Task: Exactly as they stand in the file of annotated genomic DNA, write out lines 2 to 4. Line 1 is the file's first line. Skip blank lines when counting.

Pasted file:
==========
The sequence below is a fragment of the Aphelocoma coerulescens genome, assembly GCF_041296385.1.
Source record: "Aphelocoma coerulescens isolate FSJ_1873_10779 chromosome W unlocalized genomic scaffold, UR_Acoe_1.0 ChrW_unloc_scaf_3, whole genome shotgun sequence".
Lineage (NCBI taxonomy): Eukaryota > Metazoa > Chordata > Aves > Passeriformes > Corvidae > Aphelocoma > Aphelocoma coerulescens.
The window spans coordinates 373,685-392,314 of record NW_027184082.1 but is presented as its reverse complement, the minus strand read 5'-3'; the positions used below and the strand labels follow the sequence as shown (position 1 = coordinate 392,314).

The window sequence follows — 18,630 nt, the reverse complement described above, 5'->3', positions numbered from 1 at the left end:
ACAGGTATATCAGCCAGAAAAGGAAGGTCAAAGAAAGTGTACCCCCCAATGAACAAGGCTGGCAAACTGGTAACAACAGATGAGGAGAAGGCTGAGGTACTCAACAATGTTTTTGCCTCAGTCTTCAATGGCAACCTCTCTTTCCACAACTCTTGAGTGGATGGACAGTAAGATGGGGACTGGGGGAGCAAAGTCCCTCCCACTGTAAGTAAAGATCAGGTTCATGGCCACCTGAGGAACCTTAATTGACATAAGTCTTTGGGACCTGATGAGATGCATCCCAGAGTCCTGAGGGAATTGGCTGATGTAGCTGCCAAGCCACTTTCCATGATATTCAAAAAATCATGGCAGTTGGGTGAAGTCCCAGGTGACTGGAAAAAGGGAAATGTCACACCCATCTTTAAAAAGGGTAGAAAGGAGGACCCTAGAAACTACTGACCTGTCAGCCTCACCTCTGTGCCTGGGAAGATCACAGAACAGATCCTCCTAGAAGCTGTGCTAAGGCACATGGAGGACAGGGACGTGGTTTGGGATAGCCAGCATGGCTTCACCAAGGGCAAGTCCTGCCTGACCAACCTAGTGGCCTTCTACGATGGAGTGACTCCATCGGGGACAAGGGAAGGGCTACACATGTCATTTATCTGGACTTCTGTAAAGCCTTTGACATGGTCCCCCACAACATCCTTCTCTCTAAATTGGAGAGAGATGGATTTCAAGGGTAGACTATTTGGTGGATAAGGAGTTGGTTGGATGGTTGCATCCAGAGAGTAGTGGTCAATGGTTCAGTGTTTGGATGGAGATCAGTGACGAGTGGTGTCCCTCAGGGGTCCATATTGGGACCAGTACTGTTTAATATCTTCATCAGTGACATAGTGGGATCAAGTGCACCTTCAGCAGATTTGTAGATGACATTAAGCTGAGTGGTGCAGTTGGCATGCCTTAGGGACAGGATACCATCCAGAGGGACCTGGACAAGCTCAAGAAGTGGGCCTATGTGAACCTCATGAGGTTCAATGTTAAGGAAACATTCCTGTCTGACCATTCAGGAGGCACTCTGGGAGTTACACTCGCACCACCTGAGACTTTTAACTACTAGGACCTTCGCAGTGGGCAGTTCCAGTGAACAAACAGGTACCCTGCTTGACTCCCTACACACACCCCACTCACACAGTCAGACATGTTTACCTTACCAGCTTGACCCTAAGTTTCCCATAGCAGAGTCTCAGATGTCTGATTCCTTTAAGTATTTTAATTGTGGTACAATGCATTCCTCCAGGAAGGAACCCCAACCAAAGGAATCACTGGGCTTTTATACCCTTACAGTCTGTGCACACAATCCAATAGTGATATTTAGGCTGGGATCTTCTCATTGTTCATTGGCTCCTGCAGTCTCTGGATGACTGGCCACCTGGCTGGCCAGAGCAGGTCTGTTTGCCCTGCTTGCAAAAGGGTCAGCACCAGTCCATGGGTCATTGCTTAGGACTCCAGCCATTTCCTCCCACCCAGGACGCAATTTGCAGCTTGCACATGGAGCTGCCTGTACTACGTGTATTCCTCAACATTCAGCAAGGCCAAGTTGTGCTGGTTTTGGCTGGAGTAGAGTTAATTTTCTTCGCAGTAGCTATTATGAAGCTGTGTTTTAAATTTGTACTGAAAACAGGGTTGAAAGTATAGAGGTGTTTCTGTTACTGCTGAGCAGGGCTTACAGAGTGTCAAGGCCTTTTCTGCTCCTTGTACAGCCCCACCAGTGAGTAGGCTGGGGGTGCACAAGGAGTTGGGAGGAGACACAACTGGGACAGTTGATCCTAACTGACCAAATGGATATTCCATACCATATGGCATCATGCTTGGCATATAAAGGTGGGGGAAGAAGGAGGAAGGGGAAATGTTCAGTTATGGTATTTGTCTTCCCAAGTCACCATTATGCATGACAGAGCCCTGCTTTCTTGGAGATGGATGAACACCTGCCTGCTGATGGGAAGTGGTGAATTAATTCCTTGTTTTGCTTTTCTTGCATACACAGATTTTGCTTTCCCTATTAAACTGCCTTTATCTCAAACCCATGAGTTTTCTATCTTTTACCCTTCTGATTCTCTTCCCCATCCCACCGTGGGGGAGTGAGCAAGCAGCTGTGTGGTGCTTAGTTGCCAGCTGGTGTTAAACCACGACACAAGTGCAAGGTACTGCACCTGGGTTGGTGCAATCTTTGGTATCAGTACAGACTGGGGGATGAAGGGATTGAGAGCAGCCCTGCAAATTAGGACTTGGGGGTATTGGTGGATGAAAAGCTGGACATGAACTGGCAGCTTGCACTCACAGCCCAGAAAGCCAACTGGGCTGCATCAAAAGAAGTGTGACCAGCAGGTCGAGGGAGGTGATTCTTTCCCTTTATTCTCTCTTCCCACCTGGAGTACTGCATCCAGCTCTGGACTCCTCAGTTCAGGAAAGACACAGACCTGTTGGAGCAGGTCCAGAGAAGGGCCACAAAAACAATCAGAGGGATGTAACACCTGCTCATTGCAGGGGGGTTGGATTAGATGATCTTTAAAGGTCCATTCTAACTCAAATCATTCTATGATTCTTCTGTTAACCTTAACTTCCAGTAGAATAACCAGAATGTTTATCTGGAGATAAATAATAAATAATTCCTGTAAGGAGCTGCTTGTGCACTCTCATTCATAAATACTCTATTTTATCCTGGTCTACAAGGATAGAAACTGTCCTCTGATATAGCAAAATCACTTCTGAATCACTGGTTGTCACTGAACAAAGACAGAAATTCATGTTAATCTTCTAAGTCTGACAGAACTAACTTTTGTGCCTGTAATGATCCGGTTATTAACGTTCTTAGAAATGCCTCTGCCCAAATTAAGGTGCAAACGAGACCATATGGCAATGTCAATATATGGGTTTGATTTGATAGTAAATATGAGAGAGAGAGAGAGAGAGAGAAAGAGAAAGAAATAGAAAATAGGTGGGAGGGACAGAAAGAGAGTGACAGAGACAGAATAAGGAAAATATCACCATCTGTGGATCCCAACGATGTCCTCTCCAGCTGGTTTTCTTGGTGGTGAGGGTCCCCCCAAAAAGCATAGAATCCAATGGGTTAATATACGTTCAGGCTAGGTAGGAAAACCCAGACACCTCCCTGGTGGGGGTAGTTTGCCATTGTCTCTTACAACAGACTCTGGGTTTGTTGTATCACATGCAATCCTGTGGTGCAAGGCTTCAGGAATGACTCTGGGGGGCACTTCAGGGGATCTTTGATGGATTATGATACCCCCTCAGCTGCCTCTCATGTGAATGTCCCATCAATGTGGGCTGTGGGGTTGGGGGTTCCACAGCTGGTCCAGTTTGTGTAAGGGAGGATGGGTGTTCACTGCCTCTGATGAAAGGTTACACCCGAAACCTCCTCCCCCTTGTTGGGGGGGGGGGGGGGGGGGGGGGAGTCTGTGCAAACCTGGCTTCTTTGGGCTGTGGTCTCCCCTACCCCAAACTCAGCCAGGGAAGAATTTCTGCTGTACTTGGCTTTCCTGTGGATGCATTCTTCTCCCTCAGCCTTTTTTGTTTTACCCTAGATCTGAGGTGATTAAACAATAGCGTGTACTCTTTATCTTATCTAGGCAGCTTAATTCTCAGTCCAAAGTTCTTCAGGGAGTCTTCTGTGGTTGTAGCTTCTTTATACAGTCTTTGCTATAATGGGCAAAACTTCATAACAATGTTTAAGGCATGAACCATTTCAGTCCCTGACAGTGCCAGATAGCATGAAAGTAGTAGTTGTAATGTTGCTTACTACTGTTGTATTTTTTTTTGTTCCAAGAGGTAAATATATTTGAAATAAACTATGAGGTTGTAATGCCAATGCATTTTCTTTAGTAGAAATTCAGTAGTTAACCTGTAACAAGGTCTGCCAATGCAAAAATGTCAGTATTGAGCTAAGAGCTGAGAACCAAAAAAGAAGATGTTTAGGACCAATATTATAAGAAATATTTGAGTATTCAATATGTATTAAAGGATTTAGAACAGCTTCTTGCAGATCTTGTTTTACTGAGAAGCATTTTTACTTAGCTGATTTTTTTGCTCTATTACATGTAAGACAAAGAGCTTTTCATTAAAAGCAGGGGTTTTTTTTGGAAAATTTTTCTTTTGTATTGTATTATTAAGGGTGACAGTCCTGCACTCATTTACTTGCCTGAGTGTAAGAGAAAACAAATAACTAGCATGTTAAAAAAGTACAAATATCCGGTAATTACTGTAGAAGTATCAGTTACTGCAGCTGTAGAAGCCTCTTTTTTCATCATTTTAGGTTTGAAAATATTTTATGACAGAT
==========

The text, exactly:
Source record: "Aphelocoma coerulescens isolate FSJ_1873_10779 chromosome W unlocalized genomic scaffold, UR_Acoe_1.0 ChrW_unloc_scaf_3, whole genome shotgun sequence".
Lineage (NCBI taxonomy): Eukaryota > Metazoa > Chordata > Aves > Passeriformes > Corvidae > Aphelocoma > Aphelocoma coerulescens.
The window spans coordinates 373,685-392,314 of record NW_027184082.1 but is presented as its reverse complement, the minus strand read 5'-3'; the positions used below and the strand labels follow the sequence as shown (position 1 = coordinate 392,314).